The Amphitheatrum Castrense was constructed by the emperor Elagabalus (r. 217-222 C.E.) as part of an imperial residential complex, the so-called Sessorian Palace, which also included the adjacent Circus Varianus.
This elliptical arena was modeled on the Colosseum and measured 88 x 77.8 m. It was constructed of brick-faced concrete. The exterior was articulated in three storeys. The first storey consisted of an arcade with attached semi-columns on travertine plinths and Corinthian capitals in brick. In the second storey arcade, the semi-columns were replaced by rectangular pilasters, also with travertine plinths and brick Corinthian capitals. In the attic storey, similar pilasters flanked square windows as at the Colosseum. Based on drawings of Dosio, Palladio and Peruzzi, the upper storey originally included travertine consoles to hold the supports for the arena’s awning, also similar to the Colosseum. The intimate scale of the Amphitheatrum Castrense suggests that it was used by the emperor for private spectacles and entertainment. Later in the 3rd century C.E. the amphitheater was incorporated into the new defensive walls, commonly known as the Aurelian Walls, constructed by the emperor Aurelian (r. 270-275 C.E.).
Pirro Ligorio was the first to correctly identify this amphitheater (Burns  25). Ligorio’s identification was based on a close reading of the regionary catalogues, which placed the amphitheater in Regio V (the Esquiline). These regionary catalogues (the Curiosum and Notia) were compiled in the 4th century C.E. and listed the most important monuments then existing in Rome’s 14 regions. In the 16th century they were attributed to the authors Publius Victor and Sextus Rufus. Prior to Ligorio, the Amphitheatrum Castrense had been incorrectly associated with the Amphitheater of Statilius Taurus, which was actually located not on the Esquiline, but in the Campus Martius. Ligorio comments on the controversy:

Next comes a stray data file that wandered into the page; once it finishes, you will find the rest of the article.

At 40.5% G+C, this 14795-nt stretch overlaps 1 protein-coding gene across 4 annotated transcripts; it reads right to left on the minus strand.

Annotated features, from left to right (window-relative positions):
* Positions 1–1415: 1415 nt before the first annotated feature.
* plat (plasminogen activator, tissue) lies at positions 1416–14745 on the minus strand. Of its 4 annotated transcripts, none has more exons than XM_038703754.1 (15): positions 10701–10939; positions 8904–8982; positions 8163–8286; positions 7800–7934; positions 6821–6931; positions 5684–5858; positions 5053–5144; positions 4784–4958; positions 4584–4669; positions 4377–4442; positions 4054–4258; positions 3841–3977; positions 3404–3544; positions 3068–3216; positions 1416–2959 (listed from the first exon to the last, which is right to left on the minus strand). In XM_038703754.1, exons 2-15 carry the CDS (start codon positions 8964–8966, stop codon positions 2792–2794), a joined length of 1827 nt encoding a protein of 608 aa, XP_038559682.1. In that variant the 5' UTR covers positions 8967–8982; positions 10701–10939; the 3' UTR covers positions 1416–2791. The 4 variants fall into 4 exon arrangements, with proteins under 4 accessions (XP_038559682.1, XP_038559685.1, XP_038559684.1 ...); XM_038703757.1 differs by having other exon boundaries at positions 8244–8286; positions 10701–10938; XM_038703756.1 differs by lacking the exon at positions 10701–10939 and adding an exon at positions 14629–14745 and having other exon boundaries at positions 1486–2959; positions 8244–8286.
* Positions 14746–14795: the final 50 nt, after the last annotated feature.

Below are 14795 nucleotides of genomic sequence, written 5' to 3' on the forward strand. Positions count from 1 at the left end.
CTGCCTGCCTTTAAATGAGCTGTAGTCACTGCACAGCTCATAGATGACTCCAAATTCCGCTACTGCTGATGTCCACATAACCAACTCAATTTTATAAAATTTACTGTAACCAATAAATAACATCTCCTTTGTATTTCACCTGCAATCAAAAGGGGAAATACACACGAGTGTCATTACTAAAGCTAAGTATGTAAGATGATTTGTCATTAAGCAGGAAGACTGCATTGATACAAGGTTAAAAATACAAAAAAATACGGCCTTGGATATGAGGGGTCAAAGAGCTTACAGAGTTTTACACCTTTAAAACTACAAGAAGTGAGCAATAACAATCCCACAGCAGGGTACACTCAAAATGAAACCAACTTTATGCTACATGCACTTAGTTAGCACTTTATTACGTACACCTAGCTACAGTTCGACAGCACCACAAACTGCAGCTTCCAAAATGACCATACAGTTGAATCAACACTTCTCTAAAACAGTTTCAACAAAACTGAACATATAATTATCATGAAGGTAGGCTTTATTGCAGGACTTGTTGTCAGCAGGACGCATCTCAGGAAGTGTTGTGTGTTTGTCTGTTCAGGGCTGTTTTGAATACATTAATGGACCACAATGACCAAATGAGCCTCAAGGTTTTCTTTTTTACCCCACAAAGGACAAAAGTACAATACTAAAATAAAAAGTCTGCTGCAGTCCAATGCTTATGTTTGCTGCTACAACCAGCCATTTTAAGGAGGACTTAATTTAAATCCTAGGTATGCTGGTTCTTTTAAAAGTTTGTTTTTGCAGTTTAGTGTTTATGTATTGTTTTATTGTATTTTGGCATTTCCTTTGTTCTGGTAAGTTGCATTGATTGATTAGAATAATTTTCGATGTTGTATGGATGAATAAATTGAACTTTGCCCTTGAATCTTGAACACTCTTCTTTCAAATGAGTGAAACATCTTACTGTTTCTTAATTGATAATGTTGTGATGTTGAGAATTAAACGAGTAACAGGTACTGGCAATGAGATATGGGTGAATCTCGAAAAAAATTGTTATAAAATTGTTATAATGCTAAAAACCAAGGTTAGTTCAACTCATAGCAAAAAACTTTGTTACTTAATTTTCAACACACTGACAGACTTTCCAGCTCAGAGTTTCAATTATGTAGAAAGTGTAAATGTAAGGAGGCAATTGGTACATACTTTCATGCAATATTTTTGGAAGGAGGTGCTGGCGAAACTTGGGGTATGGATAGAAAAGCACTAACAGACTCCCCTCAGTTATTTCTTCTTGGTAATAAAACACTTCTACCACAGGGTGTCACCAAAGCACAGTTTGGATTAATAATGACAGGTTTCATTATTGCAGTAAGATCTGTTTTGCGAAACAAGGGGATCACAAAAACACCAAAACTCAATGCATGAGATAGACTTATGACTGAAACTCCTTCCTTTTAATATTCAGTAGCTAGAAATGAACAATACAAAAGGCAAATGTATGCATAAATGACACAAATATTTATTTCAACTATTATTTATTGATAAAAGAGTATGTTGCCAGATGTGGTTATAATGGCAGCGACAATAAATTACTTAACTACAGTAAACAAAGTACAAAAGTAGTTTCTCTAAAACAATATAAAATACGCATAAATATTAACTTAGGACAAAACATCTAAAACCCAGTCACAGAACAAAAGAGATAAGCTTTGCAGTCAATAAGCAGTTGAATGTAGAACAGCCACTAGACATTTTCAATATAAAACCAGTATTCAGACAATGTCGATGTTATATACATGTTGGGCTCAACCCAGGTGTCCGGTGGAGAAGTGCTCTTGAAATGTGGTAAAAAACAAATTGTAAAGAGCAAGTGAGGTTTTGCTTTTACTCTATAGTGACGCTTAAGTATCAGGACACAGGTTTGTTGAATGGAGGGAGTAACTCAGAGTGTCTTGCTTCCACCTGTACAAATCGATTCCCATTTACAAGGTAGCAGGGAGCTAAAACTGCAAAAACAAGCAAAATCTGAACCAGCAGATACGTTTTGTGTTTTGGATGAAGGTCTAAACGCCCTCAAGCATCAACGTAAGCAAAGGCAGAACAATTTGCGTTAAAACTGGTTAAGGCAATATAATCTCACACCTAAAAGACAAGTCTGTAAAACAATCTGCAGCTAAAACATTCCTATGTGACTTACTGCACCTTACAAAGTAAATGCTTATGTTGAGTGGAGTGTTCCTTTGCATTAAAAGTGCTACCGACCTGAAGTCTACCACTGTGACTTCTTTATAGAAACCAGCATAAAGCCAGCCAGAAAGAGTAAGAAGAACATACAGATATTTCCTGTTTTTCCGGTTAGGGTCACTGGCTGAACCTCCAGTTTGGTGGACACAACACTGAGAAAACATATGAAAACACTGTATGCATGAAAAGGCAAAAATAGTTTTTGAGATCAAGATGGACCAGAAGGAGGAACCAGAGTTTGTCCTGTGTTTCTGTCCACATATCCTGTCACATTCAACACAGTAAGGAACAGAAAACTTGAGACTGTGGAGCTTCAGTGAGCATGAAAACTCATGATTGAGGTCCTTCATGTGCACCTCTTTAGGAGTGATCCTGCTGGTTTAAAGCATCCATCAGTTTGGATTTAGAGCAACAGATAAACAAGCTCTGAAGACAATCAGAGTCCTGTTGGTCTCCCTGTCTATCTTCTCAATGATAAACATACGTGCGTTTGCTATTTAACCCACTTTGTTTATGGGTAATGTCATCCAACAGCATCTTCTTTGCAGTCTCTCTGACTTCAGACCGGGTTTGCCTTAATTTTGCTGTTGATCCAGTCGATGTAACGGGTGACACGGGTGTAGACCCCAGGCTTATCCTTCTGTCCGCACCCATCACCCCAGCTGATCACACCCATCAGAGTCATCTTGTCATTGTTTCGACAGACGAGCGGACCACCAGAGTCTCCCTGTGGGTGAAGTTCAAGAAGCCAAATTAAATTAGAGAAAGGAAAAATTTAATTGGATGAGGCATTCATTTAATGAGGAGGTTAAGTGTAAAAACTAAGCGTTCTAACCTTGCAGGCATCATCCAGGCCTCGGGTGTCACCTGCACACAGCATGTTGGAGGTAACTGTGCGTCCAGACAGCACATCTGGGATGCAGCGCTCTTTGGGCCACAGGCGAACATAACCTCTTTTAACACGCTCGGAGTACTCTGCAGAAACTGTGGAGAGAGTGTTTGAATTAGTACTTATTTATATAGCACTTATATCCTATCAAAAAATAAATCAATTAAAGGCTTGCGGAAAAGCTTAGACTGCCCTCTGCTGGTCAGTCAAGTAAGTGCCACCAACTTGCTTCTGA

They would have it that the amphitheater that is at S. Croce in Gerusalemme is that of Statilius Taurus and they don’t let it be known that the Amphitheater of Statilius was of marble and this one is of brick and that that amphitheater was in the Campus Martius as Dio writes in his 40th book [Loeb Classical Library translation, 51.23.1]. Victor says in his texts, written in pen, that it was in the Circus Flaminius, which incorporated part of the Campus Martius. And this amphitheater of S. Croce was called by Publius “Castrense”.
Essi vogliono, che l’Amphitheatro, che è à santa Croce in Hierusalem sia quello di Tauro Statilio, & non avertiscono che l’Amphitheatro di Statilio era di marmo, & quest’è di mattoni: che quello era in Campo Martio (come scrive Dione al quarantesimo libro) & Vittore dice nelli suoi testi scritti à penna, che era nel Circo Flaminio, il quale abbraciava in se parte del Campo Marzio. Et questo di Santa Croce da Publio fu appellato Castrense. (P. Ligorio, Libro, f. 38r. in Burns  53 n. 47; see also Negri  28)
The imperial residence next to the amphitheater was used in the early 4th century C.E. by the empress Helena (246/50-330 C.E.), mother of Rome’s first Christian emperor Constantine (r. 306-337 C.E.). An atrium of this palace was later transformed into the church of S. Croce in Gerusalemme and the amphitheater was eventually annexed to its convent. The gardens of the convent are now contained within the remains of the amphitheater.
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